Hugh Gleaves
@Korporal
The app is coded to call this (really a single function) and you pass descriptors etc into it, it does all the heavy lifting
Stephen A. Imhoff
@Clockwork-Muse
So what you're creating is a shell
Hugh Gleaves
@Korporal
with C# attributes etc I can do some of this very neat, not a shell a method call called as first line of app, you pass it the args[] array.
if you typed: command -file xyz.c +line_numbers
then pressed <Shift-Enter> it builds the form and prepopulates the relevant input fields with your already supplied args
It does a hell of a lot of work of course, but I loved it and actually wrote a solid version in Borland C for DOS
but the src is lost sadly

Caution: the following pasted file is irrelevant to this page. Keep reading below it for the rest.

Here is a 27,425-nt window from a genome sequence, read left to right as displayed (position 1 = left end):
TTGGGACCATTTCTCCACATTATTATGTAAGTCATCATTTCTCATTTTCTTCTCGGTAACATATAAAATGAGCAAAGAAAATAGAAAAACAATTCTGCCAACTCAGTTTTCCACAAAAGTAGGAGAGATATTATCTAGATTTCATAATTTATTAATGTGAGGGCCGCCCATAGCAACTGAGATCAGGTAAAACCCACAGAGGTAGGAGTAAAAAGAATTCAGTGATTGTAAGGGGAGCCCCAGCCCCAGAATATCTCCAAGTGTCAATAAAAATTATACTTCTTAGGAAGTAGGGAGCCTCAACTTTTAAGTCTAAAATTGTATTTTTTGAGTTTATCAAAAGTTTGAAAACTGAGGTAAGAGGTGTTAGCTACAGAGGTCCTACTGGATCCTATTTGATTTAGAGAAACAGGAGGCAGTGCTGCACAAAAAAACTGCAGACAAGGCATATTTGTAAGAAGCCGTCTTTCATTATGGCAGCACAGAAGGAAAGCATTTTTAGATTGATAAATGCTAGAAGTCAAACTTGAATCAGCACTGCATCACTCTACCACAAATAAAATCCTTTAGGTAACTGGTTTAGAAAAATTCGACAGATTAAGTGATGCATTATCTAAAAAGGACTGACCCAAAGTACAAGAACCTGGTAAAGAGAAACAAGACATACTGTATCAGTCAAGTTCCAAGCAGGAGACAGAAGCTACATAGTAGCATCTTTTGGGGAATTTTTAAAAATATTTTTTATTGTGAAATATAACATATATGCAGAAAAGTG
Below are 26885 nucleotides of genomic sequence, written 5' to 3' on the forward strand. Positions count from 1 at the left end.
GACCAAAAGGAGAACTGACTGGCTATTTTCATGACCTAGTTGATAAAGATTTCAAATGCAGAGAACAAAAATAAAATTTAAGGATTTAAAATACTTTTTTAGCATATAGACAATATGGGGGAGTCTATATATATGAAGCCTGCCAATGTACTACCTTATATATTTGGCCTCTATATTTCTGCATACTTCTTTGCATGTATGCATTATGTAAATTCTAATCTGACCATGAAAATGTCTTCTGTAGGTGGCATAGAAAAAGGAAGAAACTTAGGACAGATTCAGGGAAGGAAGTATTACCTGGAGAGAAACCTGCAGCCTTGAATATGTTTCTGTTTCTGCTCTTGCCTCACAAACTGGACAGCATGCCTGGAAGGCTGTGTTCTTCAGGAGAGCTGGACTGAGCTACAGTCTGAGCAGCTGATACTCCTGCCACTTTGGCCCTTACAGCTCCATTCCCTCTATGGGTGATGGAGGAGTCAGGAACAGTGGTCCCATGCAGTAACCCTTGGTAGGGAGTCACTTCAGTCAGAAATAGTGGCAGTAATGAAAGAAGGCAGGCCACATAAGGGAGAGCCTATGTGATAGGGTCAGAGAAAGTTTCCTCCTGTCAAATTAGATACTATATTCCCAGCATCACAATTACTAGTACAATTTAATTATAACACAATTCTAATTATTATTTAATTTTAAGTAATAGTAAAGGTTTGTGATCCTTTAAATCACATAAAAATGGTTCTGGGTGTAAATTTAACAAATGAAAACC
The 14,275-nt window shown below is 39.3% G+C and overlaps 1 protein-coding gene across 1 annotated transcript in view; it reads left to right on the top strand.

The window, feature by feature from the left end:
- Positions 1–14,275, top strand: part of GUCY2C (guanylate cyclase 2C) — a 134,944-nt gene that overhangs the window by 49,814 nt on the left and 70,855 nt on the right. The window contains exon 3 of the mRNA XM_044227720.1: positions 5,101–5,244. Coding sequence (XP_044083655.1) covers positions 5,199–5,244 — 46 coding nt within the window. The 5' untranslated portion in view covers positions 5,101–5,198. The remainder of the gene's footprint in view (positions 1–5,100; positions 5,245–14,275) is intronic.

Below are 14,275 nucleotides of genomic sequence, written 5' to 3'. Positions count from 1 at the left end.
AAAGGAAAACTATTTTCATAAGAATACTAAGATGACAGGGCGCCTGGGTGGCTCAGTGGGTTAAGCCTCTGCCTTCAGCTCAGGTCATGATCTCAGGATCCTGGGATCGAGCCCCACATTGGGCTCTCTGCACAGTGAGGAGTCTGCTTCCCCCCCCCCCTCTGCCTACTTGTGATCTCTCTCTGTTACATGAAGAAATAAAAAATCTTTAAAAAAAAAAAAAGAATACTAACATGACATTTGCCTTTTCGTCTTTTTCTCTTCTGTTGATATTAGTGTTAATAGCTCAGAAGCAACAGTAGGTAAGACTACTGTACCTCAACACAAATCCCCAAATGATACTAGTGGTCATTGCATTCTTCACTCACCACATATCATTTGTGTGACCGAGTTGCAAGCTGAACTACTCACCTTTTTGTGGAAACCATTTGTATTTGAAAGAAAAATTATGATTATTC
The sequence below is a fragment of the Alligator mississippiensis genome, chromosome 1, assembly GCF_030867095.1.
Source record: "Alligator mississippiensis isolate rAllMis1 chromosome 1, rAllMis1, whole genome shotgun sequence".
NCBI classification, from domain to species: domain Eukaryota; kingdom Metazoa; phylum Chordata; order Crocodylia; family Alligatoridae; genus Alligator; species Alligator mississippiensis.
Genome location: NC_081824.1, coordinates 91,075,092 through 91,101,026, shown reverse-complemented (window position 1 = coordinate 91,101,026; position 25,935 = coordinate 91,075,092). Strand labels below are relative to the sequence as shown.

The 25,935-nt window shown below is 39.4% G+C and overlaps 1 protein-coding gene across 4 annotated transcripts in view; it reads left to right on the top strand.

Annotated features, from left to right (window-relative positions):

Stephen A. Imhoff
@Clockwork-Muse
That's still the applications "opting in", though.
Hugh Gleaves
@Korporal
OK I found this, this is a former project a PLI compiler for Win32, it uses this API and although I lost the src (for command parser) the compiler executable and the command parser DLL are still on this disk drive, here's what it looks like when invoked with the +menu option
image.png
text typed into the file_name is parsed to conform to file name rules, tab lets you hop from option to option
if you dont use +menu it just does what any other command does, matches up the supplied args with what it expects
this is easier to see with better window colors
image.png
Hugh Gleaves
@Korporal

But on the rare occasions she is actually wrong and I am right it matters now, she is convinced she is right and I am wrong - I cant win.

This is why life is better when it's not about winning :D

@jnm2 - I knew a certain POTUS who'd give you an argument on that.

Joseph Musser
@jnm2